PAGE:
Indigenous tribes hold 3 engineers hostage over Belo Monte dam

Jeremy Hance
mongabay.com
July 26, 2012



Three engineers are being held hostage by the Juruna and Arara indigenous tribes as tensions rise over the on-going construction of the Belo Monte dam in Brazil, reports the Indigenous rights NGO Amazon Watch. The company building the dam, Norte Energia, has confirmed that three of its employees were being held against their will. Tribal groups in the region say the massive dam will upend their way of life, and that construction is already making travel along the Xingu river difficult.

The $11 billion Belo Monte is expected to flood more than 40,000 hectares of rainforest, displacing 16,000 people according to the government and 40,000 according to critics. Eighty percent of the Xingu's flow will be rerouted, impacting fish migrations and perhaps even sending some species into extinction. If completed, the dam will be the world's third largest.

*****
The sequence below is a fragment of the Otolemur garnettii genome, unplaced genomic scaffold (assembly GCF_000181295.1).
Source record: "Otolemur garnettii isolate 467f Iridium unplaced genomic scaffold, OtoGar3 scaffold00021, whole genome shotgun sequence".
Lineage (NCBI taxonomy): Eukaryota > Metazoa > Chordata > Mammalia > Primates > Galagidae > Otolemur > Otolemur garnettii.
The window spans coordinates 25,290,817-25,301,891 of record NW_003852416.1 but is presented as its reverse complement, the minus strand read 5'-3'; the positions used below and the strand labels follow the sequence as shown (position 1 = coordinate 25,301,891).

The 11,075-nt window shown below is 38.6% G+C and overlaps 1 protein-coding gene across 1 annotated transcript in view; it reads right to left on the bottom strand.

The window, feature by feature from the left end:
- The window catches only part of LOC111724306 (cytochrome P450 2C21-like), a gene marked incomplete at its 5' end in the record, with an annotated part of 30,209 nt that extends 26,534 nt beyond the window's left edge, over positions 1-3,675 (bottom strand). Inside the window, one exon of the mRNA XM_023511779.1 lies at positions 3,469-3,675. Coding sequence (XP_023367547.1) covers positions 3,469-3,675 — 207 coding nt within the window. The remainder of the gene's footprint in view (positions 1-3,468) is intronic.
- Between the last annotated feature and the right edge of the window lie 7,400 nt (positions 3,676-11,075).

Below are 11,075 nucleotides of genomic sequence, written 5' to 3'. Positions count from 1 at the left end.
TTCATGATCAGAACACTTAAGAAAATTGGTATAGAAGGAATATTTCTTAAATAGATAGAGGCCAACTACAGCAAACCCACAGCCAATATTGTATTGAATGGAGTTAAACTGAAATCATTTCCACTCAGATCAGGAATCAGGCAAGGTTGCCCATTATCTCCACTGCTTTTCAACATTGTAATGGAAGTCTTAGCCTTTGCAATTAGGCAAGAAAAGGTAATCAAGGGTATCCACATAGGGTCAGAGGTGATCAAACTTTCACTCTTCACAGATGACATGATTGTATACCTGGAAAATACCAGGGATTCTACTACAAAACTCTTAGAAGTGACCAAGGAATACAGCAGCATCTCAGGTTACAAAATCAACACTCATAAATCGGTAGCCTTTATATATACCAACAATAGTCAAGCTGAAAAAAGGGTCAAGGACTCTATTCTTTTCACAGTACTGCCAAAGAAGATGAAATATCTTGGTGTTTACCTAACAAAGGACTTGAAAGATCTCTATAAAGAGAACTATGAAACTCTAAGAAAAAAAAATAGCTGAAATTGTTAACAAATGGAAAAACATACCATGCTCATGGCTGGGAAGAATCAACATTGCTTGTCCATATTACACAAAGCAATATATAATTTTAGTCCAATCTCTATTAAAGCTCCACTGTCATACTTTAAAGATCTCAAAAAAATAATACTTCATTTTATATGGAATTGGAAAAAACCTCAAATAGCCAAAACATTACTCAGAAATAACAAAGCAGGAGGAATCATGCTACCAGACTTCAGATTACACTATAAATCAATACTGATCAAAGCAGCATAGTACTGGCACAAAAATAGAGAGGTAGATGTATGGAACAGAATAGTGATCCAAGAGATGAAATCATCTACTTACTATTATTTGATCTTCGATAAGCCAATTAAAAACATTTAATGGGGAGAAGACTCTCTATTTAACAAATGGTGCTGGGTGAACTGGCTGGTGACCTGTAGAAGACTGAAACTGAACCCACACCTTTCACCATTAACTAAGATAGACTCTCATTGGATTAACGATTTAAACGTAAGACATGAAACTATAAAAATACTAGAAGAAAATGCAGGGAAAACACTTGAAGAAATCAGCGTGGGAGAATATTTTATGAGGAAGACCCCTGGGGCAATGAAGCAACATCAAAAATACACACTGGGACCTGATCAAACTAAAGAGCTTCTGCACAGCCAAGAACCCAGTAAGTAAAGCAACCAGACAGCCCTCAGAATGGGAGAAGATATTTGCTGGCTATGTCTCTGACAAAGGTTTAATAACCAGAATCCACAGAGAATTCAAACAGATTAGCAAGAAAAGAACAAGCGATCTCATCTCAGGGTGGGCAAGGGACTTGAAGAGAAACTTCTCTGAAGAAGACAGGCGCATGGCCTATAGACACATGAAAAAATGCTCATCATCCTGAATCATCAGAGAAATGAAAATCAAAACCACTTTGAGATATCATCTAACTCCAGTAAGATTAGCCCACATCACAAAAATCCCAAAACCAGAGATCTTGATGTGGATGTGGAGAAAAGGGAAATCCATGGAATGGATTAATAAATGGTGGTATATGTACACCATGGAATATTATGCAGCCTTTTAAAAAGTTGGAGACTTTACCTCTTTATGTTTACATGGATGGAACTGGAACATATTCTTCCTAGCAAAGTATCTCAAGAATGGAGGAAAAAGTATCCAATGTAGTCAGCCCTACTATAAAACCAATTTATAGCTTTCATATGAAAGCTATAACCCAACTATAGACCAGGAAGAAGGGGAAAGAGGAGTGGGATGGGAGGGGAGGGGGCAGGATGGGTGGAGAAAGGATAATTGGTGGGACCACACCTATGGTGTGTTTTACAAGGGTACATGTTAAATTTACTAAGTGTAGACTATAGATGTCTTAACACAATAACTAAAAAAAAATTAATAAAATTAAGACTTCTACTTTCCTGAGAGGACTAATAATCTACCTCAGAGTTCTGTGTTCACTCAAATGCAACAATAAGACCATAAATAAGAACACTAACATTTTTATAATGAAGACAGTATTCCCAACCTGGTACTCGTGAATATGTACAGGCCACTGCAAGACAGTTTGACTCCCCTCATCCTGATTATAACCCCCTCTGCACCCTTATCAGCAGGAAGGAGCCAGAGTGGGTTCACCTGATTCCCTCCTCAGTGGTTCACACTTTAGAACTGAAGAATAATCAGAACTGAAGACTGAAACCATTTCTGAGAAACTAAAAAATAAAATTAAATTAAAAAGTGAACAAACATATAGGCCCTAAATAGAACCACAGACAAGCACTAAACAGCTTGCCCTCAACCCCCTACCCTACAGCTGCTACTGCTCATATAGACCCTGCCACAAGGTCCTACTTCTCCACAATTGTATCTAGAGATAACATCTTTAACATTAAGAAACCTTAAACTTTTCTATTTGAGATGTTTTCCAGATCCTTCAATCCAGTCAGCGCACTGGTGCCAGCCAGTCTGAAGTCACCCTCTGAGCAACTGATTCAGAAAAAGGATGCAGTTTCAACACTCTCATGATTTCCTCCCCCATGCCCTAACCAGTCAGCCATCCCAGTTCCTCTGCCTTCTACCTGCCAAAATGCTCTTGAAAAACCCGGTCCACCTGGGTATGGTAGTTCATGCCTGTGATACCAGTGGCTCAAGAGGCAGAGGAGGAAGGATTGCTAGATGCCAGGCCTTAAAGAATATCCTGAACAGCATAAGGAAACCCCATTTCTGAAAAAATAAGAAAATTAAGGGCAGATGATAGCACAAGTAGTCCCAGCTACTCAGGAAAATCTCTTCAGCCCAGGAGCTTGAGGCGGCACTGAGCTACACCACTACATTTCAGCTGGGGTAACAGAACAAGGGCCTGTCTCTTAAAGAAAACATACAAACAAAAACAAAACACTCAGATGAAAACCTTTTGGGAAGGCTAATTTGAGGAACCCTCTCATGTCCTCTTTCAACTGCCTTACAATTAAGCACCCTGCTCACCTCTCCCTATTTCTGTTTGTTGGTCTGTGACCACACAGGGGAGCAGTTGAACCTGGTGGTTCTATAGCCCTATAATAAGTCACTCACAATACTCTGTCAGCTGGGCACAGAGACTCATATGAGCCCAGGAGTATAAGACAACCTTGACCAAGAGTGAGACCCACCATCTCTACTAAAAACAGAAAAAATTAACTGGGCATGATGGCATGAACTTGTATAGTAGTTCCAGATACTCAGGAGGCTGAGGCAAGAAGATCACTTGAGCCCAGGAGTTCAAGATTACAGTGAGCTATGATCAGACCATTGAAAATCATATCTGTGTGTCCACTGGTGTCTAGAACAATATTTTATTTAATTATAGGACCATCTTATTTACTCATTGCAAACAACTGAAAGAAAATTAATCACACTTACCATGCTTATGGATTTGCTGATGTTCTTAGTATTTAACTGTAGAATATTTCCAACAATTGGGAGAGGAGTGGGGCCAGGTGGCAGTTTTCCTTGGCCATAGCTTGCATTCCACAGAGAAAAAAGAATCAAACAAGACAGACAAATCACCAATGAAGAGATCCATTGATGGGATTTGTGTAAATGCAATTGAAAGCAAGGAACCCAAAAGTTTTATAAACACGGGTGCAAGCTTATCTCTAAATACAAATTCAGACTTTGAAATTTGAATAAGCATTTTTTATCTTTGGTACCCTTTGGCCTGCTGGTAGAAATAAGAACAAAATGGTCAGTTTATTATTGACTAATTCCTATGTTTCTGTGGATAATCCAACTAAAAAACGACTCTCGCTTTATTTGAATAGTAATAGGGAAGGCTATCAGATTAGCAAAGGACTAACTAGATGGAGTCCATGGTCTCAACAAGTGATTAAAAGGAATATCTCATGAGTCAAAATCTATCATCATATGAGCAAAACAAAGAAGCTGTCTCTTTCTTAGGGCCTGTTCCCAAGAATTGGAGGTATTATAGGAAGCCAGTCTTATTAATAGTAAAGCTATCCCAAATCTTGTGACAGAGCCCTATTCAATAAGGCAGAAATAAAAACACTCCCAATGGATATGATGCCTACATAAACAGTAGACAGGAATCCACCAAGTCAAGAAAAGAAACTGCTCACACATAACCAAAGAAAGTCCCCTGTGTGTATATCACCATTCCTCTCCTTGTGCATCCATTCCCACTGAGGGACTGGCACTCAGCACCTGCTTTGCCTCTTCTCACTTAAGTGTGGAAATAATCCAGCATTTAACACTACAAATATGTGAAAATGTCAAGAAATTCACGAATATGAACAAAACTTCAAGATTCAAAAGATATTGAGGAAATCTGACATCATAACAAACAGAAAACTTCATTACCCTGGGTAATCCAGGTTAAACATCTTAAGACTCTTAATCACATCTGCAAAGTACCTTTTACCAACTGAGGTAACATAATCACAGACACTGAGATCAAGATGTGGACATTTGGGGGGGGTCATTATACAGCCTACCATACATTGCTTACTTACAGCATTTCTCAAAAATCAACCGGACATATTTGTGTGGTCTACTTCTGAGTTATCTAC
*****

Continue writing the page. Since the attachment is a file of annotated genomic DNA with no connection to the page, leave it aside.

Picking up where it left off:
Leaders with the Juruna and Arara have stated that they will hold the engineers hostage until Norte Energia and the Brazilian government address issues such as navigation, water quality, sanitation, natural resources, and protection of indigenous territories. The tribes say the engineers will not be harmed. The kidnapping occurred after 13 tribes occupied a section of the dam, holding up construction, for three weeks. Meetings between Norte Energia and the indigenous groups have so far produced no way forward.

At the same time, legal action against Belo Monte continues. This week, the Federal Public Prosectors Office' filed a lawsuit that demanded total suspension of the Belo Monte dam, arguing that Norte Energia has not met its legal obligations.













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CITATION:
Jeremy Hance
mongabay.com (July 26, 2012).

Indigenous tribes hold 3 engineers hostage over Belo Monte dam.

http://news.mongabay.com/2012/0726-hance-belo-monte-hostage.html